For this mission, it’s going to be the first time that we use the Space Station robotic arm, and I will actually be flying the robotic arm. Jim Kelly will be backing me up. We will grapple the MPLM, and then we’ll pull it up out of the payload bay and install it on the Node. It’s actually a pretty straightforward operation; there’s nothing that’s too complicated about it. It will probably take us a little bit over an hour to do that task. Once it’s installed we’ll back the arm away and then I will get very, very busy because I’m also responsible for activating the environmental controls inside the MPLM so that we can pressurize the two vehicles, open the hatch, and get ready to start the transfer operation. As soon as I install it then I’ve got to finish the rest of the MPLM installation procedures so we can open the hatch.

What’s the reasoning behind using the Station arm to do that task that’s been done by the Shuttle arm previously?

Well, long ago, to save weight on STS-114, when it was still a crew rotation flight with an MPLM, a decision was made to remove the Shuttle robotic arm and they decided they would use the Station robotic arm to do the MPLM installation. We’re going to keep with that plan because, during the whole docked timeframe, the inspection boom will actually be on the end of the Shuttle arm, because we will continue to do some inspections while we’re docked.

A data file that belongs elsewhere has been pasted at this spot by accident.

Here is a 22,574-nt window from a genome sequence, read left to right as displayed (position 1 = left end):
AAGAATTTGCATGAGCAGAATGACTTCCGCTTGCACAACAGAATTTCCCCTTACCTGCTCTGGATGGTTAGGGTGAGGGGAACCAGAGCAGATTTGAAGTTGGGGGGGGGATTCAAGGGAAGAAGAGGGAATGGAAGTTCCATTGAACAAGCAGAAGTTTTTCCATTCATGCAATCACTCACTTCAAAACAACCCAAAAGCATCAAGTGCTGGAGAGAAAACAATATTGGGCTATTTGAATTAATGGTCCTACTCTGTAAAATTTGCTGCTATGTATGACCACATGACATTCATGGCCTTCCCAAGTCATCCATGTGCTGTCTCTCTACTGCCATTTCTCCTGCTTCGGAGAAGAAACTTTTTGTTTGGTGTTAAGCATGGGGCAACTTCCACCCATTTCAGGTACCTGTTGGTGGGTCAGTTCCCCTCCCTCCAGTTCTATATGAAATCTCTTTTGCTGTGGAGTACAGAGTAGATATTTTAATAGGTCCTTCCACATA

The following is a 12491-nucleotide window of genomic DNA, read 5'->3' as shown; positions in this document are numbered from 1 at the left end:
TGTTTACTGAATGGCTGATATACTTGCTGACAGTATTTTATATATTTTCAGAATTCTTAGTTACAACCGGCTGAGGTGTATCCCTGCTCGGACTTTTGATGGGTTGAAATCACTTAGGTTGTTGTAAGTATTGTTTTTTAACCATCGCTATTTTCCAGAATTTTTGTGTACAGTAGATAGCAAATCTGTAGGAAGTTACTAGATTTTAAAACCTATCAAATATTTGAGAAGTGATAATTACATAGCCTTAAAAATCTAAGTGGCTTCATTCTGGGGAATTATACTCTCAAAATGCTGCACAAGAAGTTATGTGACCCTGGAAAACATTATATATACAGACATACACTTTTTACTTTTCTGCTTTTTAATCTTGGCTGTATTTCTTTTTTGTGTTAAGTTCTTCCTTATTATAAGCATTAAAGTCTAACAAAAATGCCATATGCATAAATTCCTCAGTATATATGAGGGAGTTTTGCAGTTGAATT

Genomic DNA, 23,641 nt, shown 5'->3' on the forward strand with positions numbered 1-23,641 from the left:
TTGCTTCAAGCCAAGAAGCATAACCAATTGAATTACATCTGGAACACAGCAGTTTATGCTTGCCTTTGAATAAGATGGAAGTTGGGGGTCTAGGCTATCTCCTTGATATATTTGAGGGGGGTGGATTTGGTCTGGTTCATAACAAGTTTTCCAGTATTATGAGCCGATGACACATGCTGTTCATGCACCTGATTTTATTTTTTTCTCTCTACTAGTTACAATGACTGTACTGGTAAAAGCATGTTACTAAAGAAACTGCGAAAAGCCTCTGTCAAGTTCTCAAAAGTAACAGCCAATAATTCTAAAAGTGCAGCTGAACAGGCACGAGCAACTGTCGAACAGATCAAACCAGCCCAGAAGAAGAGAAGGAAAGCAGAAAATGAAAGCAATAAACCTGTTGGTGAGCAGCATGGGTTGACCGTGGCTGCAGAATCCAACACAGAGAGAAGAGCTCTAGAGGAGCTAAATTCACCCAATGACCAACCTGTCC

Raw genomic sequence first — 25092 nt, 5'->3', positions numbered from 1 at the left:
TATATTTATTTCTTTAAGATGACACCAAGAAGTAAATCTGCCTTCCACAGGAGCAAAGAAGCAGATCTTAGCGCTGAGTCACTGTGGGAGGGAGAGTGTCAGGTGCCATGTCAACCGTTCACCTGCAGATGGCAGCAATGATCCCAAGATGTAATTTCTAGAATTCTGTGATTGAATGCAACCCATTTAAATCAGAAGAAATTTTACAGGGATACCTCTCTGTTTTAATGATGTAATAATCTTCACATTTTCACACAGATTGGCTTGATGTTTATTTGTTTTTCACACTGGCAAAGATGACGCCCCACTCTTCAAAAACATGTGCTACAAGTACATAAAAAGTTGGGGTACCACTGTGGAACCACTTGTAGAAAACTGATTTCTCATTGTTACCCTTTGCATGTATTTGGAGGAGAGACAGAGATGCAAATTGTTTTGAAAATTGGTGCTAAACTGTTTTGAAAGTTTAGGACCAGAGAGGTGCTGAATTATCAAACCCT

You mentioned that you’re in charge of getting the MPLM unpacked and repacked. What are the major things that you’ve got to take into account as you as you move through that task of several days?

Probably the most challenging thing right now is the fact that there’s very limited room on the Space Station. Because there hasn’t been a Shuttle there in a while, equipment has accumulated. So we’re actually going to have to move the returning items into the MPLM before we can take anything out, simply to create an area that we can move the incoming cargo to. That’s probably going to be the most challenging aspect, trying to create enough space that we can actually transfer items out of the MPLM and find a place to put them on the Space Station.

It’s like one of those puzzles where you move the pieces around and then just have one empty space? A part of the training for your crew for the past couple of years has also focused on the EVA techniques for repairing damage to the Shuttle, which was called for by the Columbia Accident Investigation Board. How involved have you seven Shuttle crewmembers, been in the development of those techniques?